Loss of even a single cow can mean severe economic pain in the surrounding communities, and many responded by hunting or poisoning Akagera National Park’s wildlife until some species were eradicated completely. Lions, which numbered over 300 individuals before the 1990s, were gone by 2002.
Poachers continued to infiltrate the park borders to pull thousands of pounds of fish out of the area’s many lakes every night. The last black rhino was seen there in 2007. Faced with a make-or-break moment and a nature reserve that was increasingly becoming a park on paper only, in 2009, the Rwandan government shifted directions.
They signed a 20-year contract with African Parks, a Johannesburg-based non-profit that operates by taking over complete responsibility for the rehabilitation and management of conservation zones.
African Parks, along with RDB, a Rwandan government agency, created the Akagera Management Company, a joint not-for-profit business to oversee the park’s rehabilitation.
Thanks to considerable investment in the park’s infrastructure and security, existing wildlife populations began to recover, bolstered by ambitious reintroduction programmes. Tourist numbers, both local and international, grew in leaps and bounds, and by 2019, Akagera National Park was 90% self-financing.
Most importantly, community involvement has always been a fundamental tenant of African Park’s approach to managing all the parks under their guardianship, and Akagera is no different.
Today, 300,000 people on the park boundary directly benefit from its existence, while educational programmes and support for community enterprises have reshaped local perceptions.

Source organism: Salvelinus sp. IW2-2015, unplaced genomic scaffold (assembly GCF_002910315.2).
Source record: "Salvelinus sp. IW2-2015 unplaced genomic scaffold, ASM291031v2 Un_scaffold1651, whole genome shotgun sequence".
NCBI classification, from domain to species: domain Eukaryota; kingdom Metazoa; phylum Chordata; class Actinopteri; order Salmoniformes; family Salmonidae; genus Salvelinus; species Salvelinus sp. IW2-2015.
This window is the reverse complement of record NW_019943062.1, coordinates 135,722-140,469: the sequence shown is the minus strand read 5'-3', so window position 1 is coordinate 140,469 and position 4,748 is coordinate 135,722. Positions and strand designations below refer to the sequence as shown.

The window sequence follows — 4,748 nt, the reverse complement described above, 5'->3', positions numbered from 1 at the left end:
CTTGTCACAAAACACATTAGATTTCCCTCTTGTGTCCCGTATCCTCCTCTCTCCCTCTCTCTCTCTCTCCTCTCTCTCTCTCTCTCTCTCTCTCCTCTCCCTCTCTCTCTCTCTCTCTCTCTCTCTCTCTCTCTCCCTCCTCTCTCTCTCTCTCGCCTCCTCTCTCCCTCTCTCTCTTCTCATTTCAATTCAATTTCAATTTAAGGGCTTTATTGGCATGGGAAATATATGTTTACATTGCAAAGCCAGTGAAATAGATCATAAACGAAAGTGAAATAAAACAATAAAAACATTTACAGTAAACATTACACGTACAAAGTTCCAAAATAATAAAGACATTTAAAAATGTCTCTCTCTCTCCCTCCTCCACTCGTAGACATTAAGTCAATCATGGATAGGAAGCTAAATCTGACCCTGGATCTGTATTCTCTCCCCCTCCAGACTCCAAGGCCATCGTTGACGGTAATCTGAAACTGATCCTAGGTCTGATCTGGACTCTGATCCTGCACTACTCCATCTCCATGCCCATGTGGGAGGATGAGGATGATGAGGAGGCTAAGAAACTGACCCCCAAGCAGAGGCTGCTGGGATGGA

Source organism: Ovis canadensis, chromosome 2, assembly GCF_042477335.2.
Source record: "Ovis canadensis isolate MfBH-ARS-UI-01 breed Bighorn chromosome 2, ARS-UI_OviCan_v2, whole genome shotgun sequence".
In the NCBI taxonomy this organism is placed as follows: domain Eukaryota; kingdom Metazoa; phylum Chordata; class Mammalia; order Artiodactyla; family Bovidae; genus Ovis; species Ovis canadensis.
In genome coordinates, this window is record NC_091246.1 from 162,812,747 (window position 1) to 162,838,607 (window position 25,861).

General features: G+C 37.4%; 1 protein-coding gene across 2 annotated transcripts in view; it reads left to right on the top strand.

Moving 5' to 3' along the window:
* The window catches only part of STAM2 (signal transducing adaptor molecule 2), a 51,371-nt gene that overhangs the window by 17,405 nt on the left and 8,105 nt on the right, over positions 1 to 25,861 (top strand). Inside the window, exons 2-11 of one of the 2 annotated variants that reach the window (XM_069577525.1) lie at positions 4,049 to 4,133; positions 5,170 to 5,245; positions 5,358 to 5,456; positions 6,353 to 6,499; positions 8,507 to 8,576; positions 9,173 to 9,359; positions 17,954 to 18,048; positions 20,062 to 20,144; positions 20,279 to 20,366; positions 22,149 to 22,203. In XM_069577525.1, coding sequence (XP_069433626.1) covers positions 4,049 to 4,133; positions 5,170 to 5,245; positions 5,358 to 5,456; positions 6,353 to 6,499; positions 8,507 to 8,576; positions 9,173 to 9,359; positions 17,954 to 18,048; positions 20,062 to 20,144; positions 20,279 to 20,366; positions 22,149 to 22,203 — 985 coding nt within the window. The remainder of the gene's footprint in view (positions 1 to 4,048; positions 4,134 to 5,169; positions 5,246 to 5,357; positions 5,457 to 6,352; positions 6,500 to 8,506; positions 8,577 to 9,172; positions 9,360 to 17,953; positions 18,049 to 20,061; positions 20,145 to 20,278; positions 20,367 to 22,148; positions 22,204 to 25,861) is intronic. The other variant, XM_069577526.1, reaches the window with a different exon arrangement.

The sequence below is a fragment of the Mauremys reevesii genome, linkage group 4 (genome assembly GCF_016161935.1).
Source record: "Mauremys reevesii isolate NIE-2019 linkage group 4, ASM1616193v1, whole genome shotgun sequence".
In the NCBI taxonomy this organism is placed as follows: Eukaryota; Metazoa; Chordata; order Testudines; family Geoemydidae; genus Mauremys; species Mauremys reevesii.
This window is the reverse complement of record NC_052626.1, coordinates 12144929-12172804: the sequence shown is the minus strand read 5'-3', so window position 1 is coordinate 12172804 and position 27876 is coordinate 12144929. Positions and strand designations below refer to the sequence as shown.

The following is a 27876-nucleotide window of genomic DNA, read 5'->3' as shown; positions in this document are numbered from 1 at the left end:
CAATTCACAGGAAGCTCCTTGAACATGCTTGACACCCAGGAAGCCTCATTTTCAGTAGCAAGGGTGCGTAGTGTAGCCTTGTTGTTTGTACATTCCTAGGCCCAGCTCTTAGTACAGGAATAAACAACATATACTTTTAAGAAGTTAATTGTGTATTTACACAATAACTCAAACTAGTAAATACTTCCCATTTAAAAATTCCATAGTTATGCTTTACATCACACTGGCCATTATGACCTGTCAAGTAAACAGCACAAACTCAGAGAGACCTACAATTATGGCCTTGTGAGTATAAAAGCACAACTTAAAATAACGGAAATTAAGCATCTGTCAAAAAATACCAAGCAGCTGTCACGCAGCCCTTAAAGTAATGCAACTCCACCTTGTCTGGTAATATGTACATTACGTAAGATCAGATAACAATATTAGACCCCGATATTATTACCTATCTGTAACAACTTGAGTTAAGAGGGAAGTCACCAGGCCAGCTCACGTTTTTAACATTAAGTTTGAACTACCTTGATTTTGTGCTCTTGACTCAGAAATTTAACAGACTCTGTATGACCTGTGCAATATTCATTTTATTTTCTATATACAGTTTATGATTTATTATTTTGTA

Akagera National Park today is the proof that responsible tourism and sustainable conservation bring long-term security to both people and wildlife.
Animals in Akagera National Park
Wildlife in Akagera National Park is varied. Carnivores in Akagera are limited to rarely seen leopards (about 150 individuals) and hyenas as well as genets, servals and jackals. And lions?
In 2015 seven individuals were flown from South Africa to Rwanda in a chartered plane and transported to Akagera National Park. There are now more than 50 lions in the park. Eighteen black rhinos were also introduced to Akagera National Park in 2017 and 30 white rhinos in 2021.
Of the other large ‘trophy’ animals there are an estimated 90 African bush elephants in the park, which are quite commonly seen. Buffalo are also present in reasonably healthy numbers (about 3000), and there are masses of hippos and Nile crocodiles in the lakes.
Antelope and other plains game are well represented, though herds tend to be small and the animals rather skittish. Common safari staples include impala, topi, zebra and waterbuck, as well as the majestic but rare roan antelope and the diminutive Oribi. Maasai giraffes have been introduced and are faring well.
- Black rhinos
- White rhinos
- Nile crocodiles
- Roan antelope
- Maasai giraffes
Birds in Akagera National Park Rwanda
Akagera National Park offers fantastic bird watching. Of over 480 bird species recorded, about 100 species are not found in any other protected area in Rwanda.
Akagera National Park is Rwanda’s second most important birding site after Nyungwe Forest National Park, and the two parks complement each other perfectly – most birds recorded in Rwanda can be found in one of the parks, Birding is excellent around the banks of Lake Ihema.
The highlight is a small island where thousands of birds, including cormorants, darters, herons, ibises and African openbills, roost. Birding species include;